New African Urban University project launched

15 April 2021 | Story Zarina Patel, Ruth Brain and Carla Bernardo. Photo Z Patel. Read time 4 min.
Assoc Prof Zarina Patel, from UCT’s Department of Environmental and Geographical Science, is the academic lead on the New African Urban University project.
Assoc Prof Zarina Patel, from UCT’s Department of Environmental and Geographical Science, is the academic lead on the New African Urban University project.

At a recent successful inception meeting, the University of Cape Town’s (UCT) Associate Professor Zarina Patel launched the New African Urban University, a one-year project funded by the Worldwide Universities Network’s (WUN) Research Development Fund.

Associate Professor Patel, from the Department of Environmental and Geographical Science in the Faculty of Science, is the principal investigator on the project, leading a team of members from nine universities across the world.

The New African Urban University project will forge new partnerships aimed at strengthening the role of African universities in urban change and this will take place during four workshops throughout the year, focused on knowledge exchange and agenda-setting.

The aims of the project include addressing the United Nations’ Sustainable Development Goal (SDG) 11, strengthening the role of African universities to co-produce urban knowledge to advance SDG 11, engaging with the promise and potential of African universities to support transdisciplinary research as a means to foster just and sustainable urban transformations, and setting the agenda for a more global and inclusive understanding of the scope of systems changes required by universities in Africa to address the distinctive complexity of urban transitions.

The WUN Research Development Fund is designed to foster research collaborations and help stimulate larger collaborative projects. It provides a rare opportunity for scholars to meet and find common ground and differences and to be in a stronger position to bid for larger grants without the pressure of multiple deliverables.

Universities’ pivotal role

The project was launched in the context of a global urban focus, as seen in SDG 11, which is “to make cities and human settlements inclusive, safe, resilient and sustainable”, and amid the ongoing COVID-19 pandemic.

 

“Universities have a pivotal role to play in generating data and supporting knowledge systems.”

“Given the distinctiveness of African cities and the paucity of urban knowledge to respond to the targets and indicators of SDG 11, universities have a pivotal role to play in generating data and supporting knowledge systems,” said Patel.

She added that the heightened levels of inequality because of COVID-19 have catalysed the urgency for universities to exercise their convening power and influence to address urban transformation.

“African universities and scholars, individually and collaboratively, have [contributed] and are contributing to shaping urban futures through research, engaged scholarship [and] consultancies, as well as through teaching and administrative and outreach activities.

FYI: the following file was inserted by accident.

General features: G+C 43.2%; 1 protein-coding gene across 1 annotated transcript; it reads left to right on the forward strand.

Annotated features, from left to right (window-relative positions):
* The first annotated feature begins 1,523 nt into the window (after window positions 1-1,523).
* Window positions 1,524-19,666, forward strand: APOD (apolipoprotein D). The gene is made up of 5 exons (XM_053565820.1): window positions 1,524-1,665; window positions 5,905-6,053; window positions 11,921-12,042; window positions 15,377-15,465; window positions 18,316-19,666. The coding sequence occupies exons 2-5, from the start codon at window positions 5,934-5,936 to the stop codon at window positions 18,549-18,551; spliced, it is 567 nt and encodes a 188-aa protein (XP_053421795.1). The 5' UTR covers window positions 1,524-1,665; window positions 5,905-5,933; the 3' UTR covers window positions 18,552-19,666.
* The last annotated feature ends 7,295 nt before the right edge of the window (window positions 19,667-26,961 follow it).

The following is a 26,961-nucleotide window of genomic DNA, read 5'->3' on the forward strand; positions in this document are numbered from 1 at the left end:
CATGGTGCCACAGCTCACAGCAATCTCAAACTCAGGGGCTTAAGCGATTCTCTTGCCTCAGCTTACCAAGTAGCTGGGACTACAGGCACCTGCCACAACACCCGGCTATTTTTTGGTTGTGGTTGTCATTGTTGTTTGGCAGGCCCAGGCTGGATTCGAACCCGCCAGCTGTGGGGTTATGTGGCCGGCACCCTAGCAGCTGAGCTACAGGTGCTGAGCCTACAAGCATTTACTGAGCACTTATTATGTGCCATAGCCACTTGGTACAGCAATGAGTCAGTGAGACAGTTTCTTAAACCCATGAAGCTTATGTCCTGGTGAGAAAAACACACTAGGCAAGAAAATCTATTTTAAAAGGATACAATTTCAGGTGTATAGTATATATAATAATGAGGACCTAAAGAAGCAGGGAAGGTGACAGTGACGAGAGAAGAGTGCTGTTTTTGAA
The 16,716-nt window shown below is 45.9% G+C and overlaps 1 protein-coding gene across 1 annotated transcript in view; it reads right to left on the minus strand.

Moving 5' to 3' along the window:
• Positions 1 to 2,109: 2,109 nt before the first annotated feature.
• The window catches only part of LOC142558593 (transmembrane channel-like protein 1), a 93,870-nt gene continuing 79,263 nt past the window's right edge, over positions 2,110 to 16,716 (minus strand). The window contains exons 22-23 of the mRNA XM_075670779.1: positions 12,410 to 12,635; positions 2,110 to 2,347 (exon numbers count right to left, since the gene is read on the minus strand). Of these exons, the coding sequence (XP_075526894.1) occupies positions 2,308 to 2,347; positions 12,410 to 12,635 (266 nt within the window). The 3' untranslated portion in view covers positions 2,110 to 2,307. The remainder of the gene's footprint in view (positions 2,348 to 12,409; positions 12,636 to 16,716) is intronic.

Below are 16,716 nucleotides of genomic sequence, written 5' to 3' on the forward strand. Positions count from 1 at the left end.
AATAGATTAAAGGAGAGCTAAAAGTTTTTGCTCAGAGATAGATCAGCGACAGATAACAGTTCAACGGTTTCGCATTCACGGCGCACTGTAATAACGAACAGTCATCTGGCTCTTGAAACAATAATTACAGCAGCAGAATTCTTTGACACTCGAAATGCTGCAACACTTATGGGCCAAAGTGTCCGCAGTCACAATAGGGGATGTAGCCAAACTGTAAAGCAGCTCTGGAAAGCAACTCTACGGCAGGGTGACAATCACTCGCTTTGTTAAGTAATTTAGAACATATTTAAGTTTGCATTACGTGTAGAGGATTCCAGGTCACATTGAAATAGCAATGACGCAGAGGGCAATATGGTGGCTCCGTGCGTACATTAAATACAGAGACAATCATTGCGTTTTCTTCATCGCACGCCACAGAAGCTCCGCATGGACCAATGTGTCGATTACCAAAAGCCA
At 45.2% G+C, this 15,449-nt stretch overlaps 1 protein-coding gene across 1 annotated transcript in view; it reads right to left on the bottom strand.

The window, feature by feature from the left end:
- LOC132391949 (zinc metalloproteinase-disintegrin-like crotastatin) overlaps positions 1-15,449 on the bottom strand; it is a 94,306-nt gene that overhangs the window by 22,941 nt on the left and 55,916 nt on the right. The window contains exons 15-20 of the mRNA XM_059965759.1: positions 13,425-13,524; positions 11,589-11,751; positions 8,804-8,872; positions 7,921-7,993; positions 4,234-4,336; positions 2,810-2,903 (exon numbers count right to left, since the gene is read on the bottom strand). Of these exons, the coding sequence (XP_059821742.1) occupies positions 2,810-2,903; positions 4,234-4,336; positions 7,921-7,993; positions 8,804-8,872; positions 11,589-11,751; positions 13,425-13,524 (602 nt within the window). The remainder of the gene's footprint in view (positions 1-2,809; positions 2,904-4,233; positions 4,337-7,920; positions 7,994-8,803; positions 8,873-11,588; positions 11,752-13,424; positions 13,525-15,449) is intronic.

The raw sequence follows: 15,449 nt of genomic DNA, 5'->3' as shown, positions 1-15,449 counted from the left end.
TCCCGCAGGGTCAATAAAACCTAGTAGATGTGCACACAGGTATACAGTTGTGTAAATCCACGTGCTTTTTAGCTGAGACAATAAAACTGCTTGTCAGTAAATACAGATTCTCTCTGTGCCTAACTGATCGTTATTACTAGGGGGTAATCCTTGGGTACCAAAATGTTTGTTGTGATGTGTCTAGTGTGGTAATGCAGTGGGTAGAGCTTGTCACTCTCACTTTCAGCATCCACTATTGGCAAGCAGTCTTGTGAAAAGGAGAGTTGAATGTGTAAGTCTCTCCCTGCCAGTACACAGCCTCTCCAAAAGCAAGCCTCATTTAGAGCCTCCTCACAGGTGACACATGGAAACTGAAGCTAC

“Engaging with urban questions and engaging with actors beyond the university is increasingly commonplace,” said Patel.

Advancing, fostering, engaging

By advancing the idea of the New African Urban University, the project engages with the promise and potential of African universities to support transdisciplinary research to foster just and sustainable urban transitions.

“The project serves as an amplifier – by making visible what is already happening – and finds ways to support universities and academic practices, drawing on the strengths of dissimilar comparisons evident in North–South partnerships,” said Patel.

By fostering a more global and inclusive understanding of systems changes required by African universities, this comparative study will develop a distinctive approach to theory and practice, thereby decentring the dominant discourses and approaches assumed to be universalised in contemporary debates.

 

“The project serves as an amplifier – by making visible what is already happening.”

Finally, by engaging with the promise and potential of the New African Urban University, the project focuses on the intersections between three imperatives: urban transformation, alternative forms of knowledge co-production, and engaged scholarship / social responsibility. It locates itself within three major gaps in advancing these three imperatives:

  • Gap 1: understanding the effectiveness and impact of universities in informing urban change in African cities
  • Gap 2: understanding how time- and funding-bound transdisciplinary urban projects can have long-term impact and be upscaled
  • Gap 3: understanding systems changes required at universities to support transdisciplinary research approaches for sustainable urban transformation.

Over the next months, the team will co-produce the framing of the project and sharpen the focus of the objectives and questions, develop a resources repository and identify additional partners and networks, funding opportunities and suitable publishers.


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